Metro Phoenix Class A office space realized 317,341 square feet in occupancy gains during the third quarter, according to JLL’s Q3 2022 Phoenix Office Insight. The gains point to an ongoing shift toward well-amenitized product as employers work to retain talent and encourage a return to the office.
Across all product types, the metro Phoenix office vacancy rate is holding relatively steady at 21.7 percent, dampened still by an influx of sublease space that keeps the Valley at an overall negative net absorption.
“New leases and Class A deals made up 66 percent and 67 percent, respectively, of our total leasing volume during the third quarter,” said Timpani. “That tells a story of tenants who would rather relocate to a new building – usually making a flight to quality – versus remain in their current location.”
The success this is bringing to local Class A office space caused overall vacancy rates in this sector to drop 90 basis points over the quarter, as new Class A buildings are being delivered at or near full occupancy.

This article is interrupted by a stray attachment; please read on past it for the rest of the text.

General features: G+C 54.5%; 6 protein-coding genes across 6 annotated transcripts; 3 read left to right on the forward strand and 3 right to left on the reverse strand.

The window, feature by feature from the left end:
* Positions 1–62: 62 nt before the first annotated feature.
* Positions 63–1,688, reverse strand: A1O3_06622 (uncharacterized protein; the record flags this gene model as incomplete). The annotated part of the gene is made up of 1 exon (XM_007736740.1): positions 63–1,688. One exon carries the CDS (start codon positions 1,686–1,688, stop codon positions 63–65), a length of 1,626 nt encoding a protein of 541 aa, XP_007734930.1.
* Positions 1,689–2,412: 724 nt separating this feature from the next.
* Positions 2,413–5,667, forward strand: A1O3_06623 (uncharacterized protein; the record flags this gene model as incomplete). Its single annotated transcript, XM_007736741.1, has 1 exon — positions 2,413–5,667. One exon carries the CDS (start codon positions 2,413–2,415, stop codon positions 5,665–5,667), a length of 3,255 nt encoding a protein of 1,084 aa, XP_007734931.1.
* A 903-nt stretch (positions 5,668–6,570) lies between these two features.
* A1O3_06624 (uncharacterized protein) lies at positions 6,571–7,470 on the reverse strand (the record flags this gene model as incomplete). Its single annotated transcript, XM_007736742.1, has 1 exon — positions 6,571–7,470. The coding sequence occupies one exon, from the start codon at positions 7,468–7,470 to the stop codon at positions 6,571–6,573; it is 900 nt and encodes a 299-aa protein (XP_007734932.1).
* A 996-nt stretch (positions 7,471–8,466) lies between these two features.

“The leasing success of new-vintage office product is a trend happening across the U.S. and even across the world,” said JLL Managing Director Ryan Timpani. “Sunbelt markets like Phoenix are tending to benefit from a larger-than-average portion of these leases, thanks to our friendly tax climate, low cost environment and high quality of life. The combination continues to attract businesses to Phoenix, as well as new residents who are now able to work from home from any location they chose.”
The Scottsdale Airpark and technology-heavy Tempe submarkets were the top two most active submarkets in Q3, as they posted the highest total absorption and were among the highest in asking rent growth. Conversely, the Airport submarket generated the greatest volume of negative net absorption and held the highest amount of available sublease space.
The abundance of sublease space on the metro Phoenix market, now at an unprecedented 6.0 million square feet, continues to promote tenant-favorable scenarios. However, even as this occurs, newer Class A office space is expected to thrive, serving as a solid lease and investment choice as older, lower-quality spaces become functionally obsolete.
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